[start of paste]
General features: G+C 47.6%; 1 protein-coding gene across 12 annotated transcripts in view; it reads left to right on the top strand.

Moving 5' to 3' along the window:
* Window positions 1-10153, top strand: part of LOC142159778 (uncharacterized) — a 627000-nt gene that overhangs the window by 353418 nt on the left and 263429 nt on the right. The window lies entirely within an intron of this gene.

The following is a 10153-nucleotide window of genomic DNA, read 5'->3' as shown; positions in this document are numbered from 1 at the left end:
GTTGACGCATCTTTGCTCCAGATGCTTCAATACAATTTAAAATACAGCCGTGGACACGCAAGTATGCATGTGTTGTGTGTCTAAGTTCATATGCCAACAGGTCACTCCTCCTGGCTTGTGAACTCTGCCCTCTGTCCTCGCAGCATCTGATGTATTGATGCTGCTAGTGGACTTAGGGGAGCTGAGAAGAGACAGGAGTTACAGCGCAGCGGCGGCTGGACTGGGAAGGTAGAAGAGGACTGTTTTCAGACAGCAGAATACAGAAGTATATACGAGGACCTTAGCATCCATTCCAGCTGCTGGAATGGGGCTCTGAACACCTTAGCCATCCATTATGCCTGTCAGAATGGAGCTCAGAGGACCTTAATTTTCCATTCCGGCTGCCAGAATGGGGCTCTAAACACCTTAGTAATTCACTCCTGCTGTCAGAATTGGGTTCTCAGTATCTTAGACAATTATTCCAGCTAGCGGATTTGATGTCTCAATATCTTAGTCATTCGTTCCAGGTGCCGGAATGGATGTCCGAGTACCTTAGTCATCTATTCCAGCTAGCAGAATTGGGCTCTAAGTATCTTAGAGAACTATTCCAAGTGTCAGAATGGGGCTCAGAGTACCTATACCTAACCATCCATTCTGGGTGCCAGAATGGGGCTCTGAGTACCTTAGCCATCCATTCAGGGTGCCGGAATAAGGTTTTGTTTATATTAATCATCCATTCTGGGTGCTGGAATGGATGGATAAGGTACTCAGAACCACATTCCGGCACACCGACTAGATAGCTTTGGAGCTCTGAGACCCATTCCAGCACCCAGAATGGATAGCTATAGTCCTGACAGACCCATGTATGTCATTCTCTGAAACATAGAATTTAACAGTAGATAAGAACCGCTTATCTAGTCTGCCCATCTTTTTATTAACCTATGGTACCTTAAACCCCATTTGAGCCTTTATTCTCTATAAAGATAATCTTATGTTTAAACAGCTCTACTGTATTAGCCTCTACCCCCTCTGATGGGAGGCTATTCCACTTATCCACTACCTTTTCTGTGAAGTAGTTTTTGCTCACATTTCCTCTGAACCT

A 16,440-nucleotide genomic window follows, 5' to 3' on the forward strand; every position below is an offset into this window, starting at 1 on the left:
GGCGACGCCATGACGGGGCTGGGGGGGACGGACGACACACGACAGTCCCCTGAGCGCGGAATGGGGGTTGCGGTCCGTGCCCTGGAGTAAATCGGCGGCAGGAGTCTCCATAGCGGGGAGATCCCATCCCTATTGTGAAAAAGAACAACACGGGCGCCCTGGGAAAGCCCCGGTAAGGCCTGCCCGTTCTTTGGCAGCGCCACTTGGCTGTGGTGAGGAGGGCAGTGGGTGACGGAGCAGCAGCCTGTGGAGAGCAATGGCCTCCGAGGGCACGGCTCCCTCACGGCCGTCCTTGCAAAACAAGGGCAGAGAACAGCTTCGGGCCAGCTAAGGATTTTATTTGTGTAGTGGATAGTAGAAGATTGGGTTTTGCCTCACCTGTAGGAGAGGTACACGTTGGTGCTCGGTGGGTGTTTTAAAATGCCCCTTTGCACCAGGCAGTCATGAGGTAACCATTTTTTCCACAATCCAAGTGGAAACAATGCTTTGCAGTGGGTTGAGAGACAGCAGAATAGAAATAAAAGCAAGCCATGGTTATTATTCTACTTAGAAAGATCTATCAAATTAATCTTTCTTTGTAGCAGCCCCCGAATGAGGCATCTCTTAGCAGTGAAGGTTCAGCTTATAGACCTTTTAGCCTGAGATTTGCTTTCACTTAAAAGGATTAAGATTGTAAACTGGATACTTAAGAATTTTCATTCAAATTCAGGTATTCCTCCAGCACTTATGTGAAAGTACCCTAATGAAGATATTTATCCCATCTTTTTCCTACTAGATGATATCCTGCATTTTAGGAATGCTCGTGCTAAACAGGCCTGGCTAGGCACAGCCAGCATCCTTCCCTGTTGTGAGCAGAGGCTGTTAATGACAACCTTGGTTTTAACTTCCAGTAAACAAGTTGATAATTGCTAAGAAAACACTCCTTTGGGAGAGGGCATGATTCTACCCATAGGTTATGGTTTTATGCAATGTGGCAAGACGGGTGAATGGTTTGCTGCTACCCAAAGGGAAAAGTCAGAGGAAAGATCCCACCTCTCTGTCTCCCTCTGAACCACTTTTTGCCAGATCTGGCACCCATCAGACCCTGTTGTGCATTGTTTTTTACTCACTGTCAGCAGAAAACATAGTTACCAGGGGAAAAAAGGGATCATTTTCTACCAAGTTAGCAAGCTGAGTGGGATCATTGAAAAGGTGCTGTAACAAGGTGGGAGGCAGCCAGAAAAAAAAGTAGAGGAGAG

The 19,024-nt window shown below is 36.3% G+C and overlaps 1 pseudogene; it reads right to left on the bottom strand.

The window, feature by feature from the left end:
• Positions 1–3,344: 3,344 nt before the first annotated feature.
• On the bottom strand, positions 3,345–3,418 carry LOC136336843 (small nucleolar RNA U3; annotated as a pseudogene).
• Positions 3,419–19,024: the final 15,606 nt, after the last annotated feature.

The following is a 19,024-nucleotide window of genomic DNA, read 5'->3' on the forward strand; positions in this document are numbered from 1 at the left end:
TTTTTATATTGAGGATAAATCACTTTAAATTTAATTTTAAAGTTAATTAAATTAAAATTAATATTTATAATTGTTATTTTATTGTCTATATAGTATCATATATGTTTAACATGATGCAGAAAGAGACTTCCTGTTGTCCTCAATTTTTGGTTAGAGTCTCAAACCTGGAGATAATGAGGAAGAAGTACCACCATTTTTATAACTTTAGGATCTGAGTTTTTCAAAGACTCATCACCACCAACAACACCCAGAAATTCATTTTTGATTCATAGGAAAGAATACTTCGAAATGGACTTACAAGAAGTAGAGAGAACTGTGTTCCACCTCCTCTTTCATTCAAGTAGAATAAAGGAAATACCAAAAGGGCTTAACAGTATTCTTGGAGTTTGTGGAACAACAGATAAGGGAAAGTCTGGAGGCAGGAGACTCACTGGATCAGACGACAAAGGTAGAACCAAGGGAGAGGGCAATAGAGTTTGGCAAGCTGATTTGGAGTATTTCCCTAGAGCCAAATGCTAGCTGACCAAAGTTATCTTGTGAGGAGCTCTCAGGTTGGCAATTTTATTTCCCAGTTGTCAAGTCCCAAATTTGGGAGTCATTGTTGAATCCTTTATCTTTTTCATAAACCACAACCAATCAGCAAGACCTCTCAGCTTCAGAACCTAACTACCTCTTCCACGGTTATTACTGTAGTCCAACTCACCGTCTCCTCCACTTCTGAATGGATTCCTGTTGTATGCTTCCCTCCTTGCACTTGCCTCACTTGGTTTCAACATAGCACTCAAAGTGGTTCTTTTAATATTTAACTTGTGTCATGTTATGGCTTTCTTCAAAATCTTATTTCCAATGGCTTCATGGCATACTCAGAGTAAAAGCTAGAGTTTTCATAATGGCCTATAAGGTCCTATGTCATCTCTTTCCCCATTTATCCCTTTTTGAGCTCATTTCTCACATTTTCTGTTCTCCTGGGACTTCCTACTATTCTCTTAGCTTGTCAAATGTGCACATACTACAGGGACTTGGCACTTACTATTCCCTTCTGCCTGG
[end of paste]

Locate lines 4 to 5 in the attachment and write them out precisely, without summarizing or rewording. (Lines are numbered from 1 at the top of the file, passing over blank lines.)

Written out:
The following is a 10153-nucleotide window of genomic DNA, read 5'->3' as shown; positions in this document are numbered from 1 at the left end:
GTTGACGCATCTTTGCTCCAGATGCTTCAATACAATTTAAAATACAGCCGTGGACACGCAAGTATGCATGTGTTGTGTGTCTAAGTTCATATGCCAACAGGTCACTCCTCCTGGCTTGTGAACTCTGCCCTCTGTCCTCGCAGCATCTGATGTATTGATGCTGCTAGTGGACTTAGGGGAGCTGAGAAGAGACAGGAGTTACAGCGCAGCGGCGGCTGGACTGGGAAGGTAGAAGAGGACTGTTTTCAGACAGCAGAATACAGAAGTATATACGAGGACCTTAGCATCCATTCCAGCTGCTGGAATGGGGCTCTGAACACCTTAGCCATCCATTATGCCTGTCAGAATGGAGCTCAGAGGACCTTAATTTTCCATTCCGGCTGCCAGAATGGGGCTCTAAACACCTTAGTAATTCACTCCTGCTGTCAGAATTGGGTTCTCAGTATCTTAGACAATTATTCCAGCTAGCGGATTTGATGTCTCAATATCTTAGTCATTCGTTCCAGGTGCCGGAATGGATGTCCGAGTACCTTAGTCATCTATTCCAGCTAGCAGAATTGGGCTCTAAGTATCTTAGAGAACTATTCCAAGTGTCAGAATGGGGCTCAGAGTACCTATACCTAACCATCCATTCTGGGTGCCAGAATGGGGCTCTGAGTACCTTAGCCATCCATTCAGGGTGCCGGAATAAGGTTTTGTTTATATTAATCATCCATTCTGGGTGCTGGAATGGATGGATAAGGTACTCAGAACCACATTCCGGCACACCGACTAGATAGCTTTGGAGCTCTGAGACCCATTCCAGCACCCAGAATGGATAGCTATAGTCCTGACAGACCCATGTATGTCATTCTCTGAAACATAGAATTTAACAGTAGATAAGAACCGCTTATCTAGTCTGCCCATCTTTTTATTAACCTATGGTACCTTAAACCCCATTTGAGCCTTTATTCTCTATAAAGATAATCTTATGTTTAAACAGCTCTACTGTATTAGCCTCTACCCCCTCTGATGGGAGGCTATTCCACTTATCCACTACCTTTTCTGTGAAGTAGTTTTTGCTCACATTTCCTCTGAACCT